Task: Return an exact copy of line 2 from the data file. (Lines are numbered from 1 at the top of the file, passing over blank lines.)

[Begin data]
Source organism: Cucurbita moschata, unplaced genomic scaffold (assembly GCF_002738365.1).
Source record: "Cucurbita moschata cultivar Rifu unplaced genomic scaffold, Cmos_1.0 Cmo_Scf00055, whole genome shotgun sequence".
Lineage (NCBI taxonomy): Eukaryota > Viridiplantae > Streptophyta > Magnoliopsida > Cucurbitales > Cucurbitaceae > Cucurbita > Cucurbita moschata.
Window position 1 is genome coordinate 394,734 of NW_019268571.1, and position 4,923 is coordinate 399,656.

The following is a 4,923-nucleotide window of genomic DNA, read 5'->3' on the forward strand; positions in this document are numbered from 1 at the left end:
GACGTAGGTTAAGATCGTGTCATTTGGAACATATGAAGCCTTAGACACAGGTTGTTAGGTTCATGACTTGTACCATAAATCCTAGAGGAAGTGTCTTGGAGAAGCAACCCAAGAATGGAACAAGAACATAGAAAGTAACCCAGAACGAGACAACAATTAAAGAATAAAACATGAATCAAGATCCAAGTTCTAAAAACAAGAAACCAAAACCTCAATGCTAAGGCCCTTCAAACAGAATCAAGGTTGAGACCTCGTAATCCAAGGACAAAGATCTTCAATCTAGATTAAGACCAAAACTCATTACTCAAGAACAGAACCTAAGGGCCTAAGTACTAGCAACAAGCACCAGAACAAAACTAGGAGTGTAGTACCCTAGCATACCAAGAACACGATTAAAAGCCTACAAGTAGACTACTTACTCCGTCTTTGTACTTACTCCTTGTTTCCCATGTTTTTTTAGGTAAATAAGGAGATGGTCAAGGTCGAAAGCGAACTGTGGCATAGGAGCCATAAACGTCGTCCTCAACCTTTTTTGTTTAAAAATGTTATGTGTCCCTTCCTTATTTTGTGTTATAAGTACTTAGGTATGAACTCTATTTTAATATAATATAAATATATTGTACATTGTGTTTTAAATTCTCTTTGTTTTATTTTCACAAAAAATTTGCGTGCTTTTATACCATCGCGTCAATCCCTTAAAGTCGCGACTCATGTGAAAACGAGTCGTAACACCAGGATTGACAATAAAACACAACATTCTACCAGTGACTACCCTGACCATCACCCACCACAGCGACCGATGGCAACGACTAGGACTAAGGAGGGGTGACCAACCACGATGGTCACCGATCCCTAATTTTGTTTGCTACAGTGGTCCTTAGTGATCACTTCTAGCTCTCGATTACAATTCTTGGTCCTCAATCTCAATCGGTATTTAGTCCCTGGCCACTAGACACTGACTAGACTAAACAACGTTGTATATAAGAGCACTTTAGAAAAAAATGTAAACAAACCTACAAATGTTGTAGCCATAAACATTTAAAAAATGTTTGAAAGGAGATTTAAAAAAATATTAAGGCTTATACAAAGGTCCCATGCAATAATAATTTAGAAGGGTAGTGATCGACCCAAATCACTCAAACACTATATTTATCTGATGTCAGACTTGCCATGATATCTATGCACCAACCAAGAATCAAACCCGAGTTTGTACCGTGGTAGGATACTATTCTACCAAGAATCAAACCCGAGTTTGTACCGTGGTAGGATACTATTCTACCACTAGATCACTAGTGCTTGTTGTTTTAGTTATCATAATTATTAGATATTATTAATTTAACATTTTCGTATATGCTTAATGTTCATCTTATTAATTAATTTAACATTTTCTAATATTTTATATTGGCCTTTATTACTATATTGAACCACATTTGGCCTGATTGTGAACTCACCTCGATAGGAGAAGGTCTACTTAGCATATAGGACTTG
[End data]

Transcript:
Source record: "Cucurbita moschata cultivar Rifu unplaced genomic scaffold, Cmos_1.0 Cmo_Scf00055, whole genome shotgun sequence".